Wednesday, November 17, 2010
To date or not to date
Here is a small update of the Italian soda bottle. It has a long way to go yet, but the layers of pigment are starting to give form to the bottle and the contents.
There are two schools of thought on adding a date to your artwork.
One says that it should never be on the front with a signature, but added as a piece of provenance beneath the paper backing or with a certificate of authenticity.
The other says that dates for work should be prominent and have as much importance as the artist's signature.
Art that is sent to exhibition or competition is often time sensitive with juries demanding work between one to three years old. I never quite understand that as the antiques side of me longs for date confirmation of items and paintings and the knowledge that sometimes one's best work could be 20 years old - or 100 years old. Otherwise why would experts be carbon dating, x-raying and inspecting old masters paintings for clues to when they were painted? There is obviously two sides to this debate.
Where did this need for current work come from? Is there a 'sell by' date on art? Do the buying public believe that only recent art is worthy of money being spent? What about the need for documenting the history of an artist's work and style over time? There is a thought that perhaps dated paintings, if older, are a sign that they have not been able to be sold. Galleries only want newer paintings and often artists do not date work purposely to ensure pieces are considered new.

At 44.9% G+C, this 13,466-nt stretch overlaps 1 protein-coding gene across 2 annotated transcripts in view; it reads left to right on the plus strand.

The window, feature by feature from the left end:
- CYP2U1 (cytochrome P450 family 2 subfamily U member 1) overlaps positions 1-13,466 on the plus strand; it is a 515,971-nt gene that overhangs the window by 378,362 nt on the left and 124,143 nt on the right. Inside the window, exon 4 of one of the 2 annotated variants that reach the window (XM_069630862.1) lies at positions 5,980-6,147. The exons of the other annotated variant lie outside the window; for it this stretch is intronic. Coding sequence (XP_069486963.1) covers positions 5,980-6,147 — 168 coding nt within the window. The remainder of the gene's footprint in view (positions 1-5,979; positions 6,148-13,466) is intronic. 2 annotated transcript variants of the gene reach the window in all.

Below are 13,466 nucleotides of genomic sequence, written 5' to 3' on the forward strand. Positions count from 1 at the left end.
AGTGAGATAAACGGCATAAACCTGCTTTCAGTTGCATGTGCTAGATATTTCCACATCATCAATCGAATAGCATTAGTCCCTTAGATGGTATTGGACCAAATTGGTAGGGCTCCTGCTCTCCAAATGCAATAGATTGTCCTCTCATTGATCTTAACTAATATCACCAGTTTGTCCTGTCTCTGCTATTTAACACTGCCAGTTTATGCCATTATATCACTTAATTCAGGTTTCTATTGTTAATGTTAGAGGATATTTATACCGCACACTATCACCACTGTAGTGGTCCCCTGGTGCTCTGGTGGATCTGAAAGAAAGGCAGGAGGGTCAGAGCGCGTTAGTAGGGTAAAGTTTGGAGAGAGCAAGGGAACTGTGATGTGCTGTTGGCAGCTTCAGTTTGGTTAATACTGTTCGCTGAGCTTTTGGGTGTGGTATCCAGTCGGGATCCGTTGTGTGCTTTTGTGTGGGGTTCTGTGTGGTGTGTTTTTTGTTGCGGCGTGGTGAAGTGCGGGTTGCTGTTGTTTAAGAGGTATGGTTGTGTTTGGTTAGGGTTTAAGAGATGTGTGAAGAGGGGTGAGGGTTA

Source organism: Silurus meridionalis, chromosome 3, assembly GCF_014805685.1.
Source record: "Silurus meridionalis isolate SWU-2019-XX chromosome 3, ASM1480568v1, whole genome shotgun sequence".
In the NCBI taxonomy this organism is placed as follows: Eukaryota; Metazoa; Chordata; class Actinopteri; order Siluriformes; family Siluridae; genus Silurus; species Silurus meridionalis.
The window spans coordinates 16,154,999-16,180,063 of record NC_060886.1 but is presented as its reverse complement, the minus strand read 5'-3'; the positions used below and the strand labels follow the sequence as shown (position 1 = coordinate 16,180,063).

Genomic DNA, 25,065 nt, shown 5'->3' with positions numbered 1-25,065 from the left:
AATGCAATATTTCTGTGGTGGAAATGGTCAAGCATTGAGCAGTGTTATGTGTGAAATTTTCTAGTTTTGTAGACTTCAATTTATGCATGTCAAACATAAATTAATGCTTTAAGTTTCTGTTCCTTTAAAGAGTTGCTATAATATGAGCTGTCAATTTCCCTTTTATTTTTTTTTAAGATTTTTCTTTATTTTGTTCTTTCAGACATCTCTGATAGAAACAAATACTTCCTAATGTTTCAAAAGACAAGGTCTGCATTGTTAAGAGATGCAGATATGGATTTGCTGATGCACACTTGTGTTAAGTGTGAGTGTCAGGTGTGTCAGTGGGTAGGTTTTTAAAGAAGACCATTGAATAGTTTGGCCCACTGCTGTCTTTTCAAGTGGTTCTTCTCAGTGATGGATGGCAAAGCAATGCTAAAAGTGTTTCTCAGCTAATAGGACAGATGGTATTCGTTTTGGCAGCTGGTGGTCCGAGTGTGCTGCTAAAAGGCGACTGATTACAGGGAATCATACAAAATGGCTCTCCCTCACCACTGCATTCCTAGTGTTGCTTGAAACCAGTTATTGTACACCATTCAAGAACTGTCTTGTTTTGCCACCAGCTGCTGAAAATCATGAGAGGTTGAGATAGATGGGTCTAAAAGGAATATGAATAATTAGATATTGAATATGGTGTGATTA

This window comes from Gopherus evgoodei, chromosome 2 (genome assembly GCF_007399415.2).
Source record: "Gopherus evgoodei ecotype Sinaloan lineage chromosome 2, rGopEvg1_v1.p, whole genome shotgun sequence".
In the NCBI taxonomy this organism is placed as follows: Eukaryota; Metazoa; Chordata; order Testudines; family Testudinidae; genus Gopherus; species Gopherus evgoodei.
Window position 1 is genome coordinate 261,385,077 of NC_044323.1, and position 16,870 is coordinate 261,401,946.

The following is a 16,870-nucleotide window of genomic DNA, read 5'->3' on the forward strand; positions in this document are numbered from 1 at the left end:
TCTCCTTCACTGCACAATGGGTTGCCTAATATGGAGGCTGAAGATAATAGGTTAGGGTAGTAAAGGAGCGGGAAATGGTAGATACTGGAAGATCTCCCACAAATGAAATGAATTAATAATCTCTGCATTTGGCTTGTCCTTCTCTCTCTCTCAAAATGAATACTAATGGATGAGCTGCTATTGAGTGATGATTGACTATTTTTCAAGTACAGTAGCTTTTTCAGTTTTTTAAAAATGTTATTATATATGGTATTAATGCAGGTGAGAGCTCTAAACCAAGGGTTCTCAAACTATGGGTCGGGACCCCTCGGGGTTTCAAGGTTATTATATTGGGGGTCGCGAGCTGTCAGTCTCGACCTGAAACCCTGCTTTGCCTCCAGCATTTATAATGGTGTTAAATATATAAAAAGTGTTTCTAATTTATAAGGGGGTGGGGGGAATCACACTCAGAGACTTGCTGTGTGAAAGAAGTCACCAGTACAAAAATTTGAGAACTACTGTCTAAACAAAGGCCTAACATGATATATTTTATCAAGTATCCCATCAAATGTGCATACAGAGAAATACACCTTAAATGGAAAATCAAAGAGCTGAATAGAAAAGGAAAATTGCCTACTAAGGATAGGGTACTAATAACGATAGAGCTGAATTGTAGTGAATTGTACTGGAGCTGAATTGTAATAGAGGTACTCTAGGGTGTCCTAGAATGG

To keep the sellers and buyers happy, I sign my pieces on the front then provide a month/year on the back along with title, medium and artist name on a label on the back for reference. How stable that little rectangle of information is over time I may never know. I recommend to buyers to write down the information and keep it catalogued, along with other works of art they may own for future records.
What is your thought on dating pieces of art?